Thoughts on Designing a Game

A couple weeks ago I came across this little image:

Brought to you by Pluto Water … and if you don’t know what that is, click to find out

It belonged to some form of baseball game. You’d spin the arrow and find out if you got a single or strike, etc. I imagined some kids back in the “olden days” whiling away a Sunday afternoon with this game. and this inspired me to write Pen & Paper Baseball, a companion game, so to speak, to Pen & Paper Football (available now).

I’m in the process now of testing the game rules, and I’m pretty happy with them. I need to “adjust the mixture” a bit, but overall I have a working set of rules, I’ve designed a fantasy league to test them with and … and this is most important … I’m having fun doing it.

So – here are a couple things to keep in mind when you’re designing a new game or an add-on or adventure to an existing game.

ONE – Make a Rough Draft

You have to start somewhere. Conceptualize in your mind what you’re trying to simulate, come up with an easy way to do it, and then put it down on paper. It will change, but you have to get the rough draft down before you can make it better. Do not get bogged down in the minutia right off the bat – work on the overall concept and do it in broad brush strokes. The details will come later.

Once you have a rough draft, play it. This will show you where the obvious errors lie, and may point you in a completely new direction. With my baseball game, for example, I initially decided on a single dice roll to determine the broad spectrum from strike to ball to foul ball to grounder to fly ball, etc. This worked in general, but the details were wrong. I tinkered with that single roll quite a bit before I decided I’d have to do it in two rolls – one to see if the ball was struck by the bat, another to figure out how hard it was struck and a third to figure out the direction. I tried to pack too much into a single roll, and the game really demanded it be spread out a bit. Simplicity is always the goal, but you can also oversimplify.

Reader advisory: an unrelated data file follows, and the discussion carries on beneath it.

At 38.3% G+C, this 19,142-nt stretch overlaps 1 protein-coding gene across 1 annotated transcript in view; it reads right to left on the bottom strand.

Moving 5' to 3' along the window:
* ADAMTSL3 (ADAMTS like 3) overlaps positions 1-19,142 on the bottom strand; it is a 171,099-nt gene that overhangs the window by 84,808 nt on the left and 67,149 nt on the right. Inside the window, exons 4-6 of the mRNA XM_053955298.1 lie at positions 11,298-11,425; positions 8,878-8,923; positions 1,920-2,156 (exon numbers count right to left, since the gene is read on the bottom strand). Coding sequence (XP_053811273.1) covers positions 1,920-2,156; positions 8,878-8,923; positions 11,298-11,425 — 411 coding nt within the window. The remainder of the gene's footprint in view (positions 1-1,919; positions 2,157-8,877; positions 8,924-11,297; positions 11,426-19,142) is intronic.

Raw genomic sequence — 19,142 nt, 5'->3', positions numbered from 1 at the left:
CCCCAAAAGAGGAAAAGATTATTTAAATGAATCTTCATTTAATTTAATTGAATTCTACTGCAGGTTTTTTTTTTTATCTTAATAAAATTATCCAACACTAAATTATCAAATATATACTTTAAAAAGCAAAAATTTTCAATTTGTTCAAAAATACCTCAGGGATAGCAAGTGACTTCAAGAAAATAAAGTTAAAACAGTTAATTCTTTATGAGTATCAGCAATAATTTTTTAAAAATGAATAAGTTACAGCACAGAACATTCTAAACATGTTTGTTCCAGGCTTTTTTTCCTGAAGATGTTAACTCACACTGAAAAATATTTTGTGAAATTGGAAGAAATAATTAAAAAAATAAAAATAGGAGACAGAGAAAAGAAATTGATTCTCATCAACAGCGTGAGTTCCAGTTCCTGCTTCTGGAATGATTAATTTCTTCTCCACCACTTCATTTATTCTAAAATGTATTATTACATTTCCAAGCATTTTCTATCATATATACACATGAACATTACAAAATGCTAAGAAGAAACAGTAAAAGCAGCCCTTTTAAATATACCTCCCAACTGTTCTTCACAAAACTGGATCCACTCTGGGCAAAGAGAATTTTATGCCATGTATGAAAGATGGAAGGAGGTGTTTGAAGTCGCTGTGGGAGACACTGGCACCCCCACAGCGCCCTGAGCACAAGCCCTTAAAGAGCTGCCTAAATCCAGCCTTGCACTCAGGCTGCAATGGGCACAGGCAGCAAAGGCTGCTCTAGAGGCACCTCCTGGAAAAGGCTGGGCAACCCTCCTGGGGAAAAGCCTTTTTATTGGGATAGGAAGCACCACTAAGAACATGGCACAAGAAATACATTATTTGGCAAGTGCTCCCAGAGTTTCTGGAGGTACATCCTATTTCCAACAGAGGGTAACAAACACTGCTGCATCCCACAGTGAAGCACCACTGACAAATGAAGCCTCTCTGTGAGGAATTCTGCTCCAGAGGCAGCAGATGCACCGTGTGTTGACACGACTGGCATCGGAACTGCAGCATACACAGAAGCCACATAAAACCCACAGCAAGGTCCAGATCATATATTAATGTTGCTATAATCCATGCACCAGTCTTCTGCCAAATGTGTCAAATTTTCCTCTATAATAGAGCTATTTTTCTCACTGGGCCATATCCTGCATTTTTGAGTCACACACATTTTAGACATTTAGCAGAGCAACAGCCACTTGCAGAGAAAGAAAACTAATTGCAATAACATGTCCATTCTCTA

TWO – Think About Player Agency

A good game should involve meaningful choices made by the players. Candy Land, as great as it is for spending time with little kids and helping them learn their colors, is not so great a game for adults because it involved no meaningful choices.

For my baseball game, there are fortunately some meaningful choices built into the game being simulated – should I try to steal a base, do I throw out the runner heading to second or the one heading to first, etc. At this point, my rules don’t have quite enough meaningful choices, so I’m now engineering an additional choice to make the game more interesting. I’m not sorry I waited to do it. My current set of rules has allowed me to get quite a few of the probabilities right – chances of throwing a strike vs. a ball vs. the ball getting in play, chances to catch a fly ball, etc. Now that the basic rules are working, I can play with modifying them.

THREE – Don’t Forget About Random Chance